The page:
Accidental inventor of the worlds fastest wearing rocker arms and other edible engine parts! Try my yummy blue cheese camshafts!

  9. #8
    Senior Member crazypj's Avatar
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    Surface plate and height gauge off mounting flange, you can check both sides without flipping it over. Micrometer will only tell you if its same thickness all round.
    Lathe would rely on bearing tolerance so not really accurate enough IMO

    PJ
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  10. #9
    Senior Member parks61's Avatar
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    car rotors usually develop their warps due to hard braking down to a stop, and then the (hot) brake pads continuing to be pressed onto that one spot on the rotor. then you get the "thump thump thump" brake feel. even after a careful skimming on a lathe, the rotors re-warp shortly after the brake "service" is done. if hack man doesn't see tell tale signs of the dreaded local cook, then your rotor is prob. o.k. but can't you find a new one? i've been doing work with my hands most of my life and have a pretty good feel for "flat". but .0001" accuracy would have me a bit intimidated even with 400 grit on a palm sander.
    -parks
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  11. #10
    Senior Member HackAsaw's Avatar
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    since I'm sure this is one of those times somebody almost knows what they are geeting about.....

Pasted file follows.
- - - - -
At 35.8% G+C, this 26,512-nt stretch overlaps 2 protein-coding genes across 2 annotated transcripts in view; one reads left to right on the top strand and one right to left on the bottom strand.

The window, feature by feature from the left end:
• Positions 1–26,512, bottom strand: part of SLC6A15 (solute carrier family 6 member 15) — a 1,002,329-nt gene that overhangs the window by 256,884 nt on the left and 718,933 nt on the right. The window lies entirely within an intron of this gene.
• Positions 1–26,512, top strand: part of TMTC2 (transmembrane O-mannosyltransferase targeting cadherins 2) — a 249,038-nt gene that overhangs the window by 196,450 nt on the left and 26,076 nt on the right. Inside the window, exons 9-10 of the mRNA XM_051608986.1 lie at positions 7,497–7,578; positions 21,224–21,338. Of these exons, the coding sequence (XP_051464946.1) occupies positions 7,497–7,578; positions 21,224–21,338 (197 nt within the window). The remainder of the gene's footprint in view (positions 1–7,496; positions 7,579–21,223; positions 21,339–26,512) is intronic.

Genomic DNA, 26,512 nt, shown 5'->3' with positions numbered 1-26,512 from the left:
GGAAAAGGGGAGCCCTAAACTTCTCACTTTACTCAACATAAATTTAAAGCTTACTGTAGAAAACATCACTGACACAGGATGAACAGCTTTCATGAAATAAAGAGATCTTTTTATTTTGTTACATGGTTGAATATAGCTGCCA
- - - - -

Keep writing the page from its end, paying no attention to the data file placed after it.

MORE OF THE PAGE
I'll go ahead and lay it out

    parallelism is simply measured with a micrometer


    it does not take much to cause problems


    and the initial symptom is not shaking or pulsing...

    but a low brake pedal or lever that is most noticeable after an extended run without using the brakes..... yet it will pump up firmly and stop well

    may not even be noticeable around town....

    seen it kick many allegedly 'ace mechanics' keyboard asses

    cpj... the precision/omg$$$ taper bearings in my harrison knock off do not have enough play anywhere that I can measure it


    I do not really have any opinion about the pictured refurb job other than I'd have deglazed it while on the bike if I thought it may be junk

    If not and pricey/rare... it would have been set up and both sides properly machined or ground at the same time

    otherwise I wouldn't have bothered
    Accidental inventor of the worlds fastest wearing rocker arms and other edible engine parts! Try my yummy blue cheese camshafts!